“We are also particularly interested in receiving applications from practitioners and producers in the fields of theatre, dance, literature, music and cross-disciplinary work. Historically, AIDF has funded more individuals working in the field of visual arts than other disciplines.

The programme is open to emerging and mid-career artists and/or creative practitioners in any of the eligible artforms (see page 9):

  •   who have received recognition for their work in England
  •   who do not have extensive international experience or whose internationalexperience is limited to countries other than those that are the subject of

    their proposal

  •   whose work will benefit from launching better international networks – eitherartistically or in terms of developing an audience for their work
  •   who can demonstrate an interest in their work from an overseaspartner/host, demonstrated by a letter of support from the overseas partner/host.

    Applicants can use the fund to do one or all of the following:

  •   develop their artistic practice through working internationally
  •   collaborate with and learn from artists and/or creative practitionersinternationally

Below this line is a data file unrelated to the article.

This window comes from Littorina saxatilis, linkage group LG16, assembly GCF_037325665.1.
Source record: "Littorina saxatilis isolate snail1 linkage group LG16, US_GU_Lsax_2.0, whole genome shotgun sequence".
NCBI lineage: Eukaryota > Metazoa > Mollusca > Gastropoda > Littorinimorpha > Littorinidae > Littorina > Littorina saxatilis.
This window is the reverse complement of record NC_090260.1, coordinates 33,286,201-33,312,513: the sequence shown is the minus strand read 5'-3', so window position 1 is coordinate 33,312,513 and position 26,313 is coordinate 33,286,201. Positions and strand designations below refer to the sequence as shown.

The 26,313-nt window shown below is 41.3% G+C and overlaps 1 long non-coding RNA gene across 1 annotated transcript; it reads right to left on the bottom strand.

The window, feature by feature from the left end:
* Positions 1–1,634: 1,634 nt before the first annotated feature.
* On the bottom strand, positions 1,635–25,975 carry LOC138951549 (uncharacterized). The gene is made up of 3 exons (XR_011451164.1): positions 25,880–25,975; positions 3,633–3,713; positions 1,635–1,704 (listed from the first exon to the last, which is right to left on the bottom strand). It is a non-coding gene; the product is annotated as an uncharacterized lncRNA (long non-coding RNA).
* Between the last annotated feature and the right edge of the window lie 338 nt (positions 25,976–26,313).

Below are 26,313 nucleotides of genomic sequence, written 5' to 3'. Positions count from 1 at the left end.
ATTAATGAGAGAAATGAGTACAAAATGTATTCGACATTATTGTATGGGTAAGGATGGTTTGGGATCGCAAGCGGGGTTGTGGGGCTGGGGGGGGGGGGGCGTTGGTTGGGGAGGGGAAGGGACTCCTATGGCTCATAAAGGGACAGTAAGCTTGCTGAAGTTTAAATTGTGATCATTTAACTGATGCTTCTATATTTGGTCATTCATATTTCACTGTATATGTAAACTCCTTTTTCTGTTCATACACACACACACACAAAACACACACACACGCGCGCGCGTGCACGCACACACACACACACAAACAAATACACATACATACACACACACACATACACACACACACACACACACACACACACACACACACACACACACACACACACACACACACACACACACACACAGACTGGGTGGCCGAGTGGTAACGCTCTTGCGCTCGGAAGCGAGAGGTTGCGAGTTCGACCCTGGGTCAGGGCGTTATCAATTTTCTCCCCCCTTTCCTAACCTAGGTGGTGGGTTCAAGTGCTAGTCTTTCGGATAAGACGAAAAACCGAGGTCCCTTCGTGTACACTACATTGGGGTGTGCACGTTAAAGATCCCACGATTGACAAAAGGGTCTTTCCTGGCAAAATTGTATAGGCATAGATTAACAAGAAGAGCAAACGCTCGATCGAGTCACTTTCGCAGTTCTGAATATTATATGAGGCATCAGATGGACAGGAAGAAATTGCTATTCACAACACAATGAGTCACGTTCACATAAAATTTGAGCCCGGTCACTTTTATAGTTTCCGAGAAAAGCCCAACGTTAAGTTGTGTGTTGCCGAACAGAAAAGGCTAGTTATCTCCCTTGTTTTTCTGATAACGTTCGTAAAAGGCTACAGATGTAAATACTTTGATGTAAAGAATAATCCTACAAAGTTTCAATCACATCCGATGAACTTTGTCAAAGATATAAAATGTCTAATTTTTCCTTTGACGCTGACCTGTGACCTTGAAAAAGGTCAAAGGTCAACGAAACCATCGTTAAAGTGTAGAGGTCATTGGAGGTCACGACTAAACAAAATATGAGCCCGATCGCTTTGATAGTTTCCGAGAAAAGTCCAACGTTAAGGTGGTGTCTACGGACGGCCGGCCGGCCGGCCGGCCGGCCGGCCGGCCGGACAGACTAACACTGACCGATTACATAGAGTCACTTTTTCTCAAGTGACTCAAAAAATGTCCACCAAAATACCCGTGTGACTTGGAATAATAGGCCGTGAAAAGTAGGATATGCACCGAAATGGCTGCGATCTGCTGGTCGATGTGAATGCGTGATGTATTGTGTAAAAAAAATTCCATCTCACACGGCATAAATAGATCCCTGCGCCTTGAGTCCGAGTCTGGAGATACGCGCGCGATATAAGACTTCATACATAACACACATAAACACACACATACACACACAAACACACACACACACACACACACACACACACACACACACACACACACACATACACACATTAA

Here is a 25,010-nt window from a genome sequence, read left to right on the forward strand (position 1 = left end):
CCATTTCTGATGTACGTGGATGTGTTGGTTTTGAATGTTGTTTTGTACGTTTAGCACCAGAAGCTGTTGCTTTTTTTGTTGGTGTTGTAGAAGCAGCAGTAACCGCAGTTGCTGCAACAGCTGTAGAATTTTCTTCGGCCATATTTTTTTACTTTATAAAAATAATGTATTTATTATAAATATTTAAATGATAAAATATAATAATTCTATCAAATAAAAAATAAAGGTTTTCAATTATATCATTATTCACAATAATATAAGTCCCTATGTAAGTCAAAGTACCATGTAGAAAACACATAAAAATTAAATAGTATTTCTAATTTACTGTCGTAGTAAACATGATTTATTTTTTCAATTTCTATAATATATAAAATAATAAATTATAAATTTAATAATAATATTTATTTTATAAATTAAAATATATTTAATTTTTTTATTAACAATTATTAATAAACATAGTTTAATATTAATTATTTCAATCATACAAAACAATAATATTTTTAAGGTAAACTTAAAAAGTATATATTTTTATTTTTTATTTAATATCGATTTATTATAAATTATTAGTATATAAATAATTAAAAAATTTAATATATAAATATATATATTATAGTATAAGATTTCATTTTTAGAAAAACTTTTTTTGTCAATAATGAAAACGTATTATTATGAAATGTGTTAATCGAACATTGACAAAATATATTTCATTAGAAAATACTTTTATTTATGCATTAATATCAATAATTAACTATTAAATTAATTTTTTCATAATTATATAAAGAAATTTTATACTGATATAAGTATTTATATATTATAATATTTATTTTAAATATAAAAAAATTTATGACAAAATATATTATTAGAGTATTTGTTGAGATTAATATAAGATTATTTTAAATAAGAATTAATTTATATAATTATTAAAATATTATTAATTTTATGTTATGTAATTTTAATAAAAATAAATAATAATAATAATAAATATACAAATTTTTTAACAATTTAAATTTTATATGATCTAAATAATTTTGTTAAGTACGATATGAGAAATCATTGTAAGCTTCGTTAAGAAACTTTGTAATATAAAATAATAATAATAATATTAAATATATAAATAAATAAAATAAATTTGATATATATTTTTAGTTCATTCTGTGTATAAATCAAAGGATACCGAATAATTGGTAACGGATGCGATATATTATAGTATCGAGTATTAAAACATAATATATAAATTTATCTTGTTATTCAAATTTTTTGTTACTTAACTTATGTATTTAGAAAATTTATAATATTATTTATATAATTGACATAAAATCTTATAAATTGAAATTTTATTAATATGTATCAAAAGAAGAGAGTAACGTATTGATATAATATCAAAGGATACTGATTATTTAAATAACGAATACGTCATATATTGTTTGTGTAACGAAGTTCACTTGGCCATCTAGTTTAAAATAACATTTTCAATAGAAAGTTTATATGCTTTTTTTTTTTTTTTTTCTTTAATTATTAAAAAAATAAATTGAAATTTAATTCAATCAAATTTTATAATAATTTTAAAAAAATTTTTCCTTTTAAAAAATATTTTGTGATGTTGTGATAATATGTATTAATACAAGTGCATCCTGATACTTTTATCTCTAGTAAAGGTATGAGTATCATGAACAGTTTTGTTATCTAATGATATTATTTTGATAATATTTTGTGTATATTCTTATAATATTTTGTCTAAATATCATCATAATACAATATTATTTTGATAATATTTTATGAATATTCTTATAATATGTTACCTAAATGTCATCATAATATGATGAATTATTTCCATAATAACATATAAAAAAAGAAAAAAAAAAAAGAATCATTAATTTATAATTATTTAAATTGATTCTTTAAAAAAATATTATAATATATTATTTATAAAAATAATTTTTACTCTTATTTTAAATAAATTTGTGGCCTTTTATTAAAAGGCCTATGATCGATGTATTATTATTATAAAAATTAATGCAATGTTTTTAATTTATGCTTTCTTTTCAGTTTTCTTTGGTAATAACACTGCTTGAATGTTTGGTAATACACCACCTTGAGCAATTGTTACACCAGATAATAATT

•   create early relationships with artists and/or creative practitioners with alonger term view of developing international markets and audiences for their work in another country and building their profile internationally

    Applicants will need to conduct their own research and have identified and communicated with a potential partner/host in the country they wish to visit. Applicants are asked to provide a letter from their host as part of the application process.


Applications should include either:

  •   one or two international visits, outside the UK (by the applicant) or
  •   one international visit, outside the UK (by the applicant) and one visit toEngland (by the overseas partners/collaborators)


    You can apply for a minimum of £1,000 up to a maximum of £5,000, not including any personal access costs you might have.”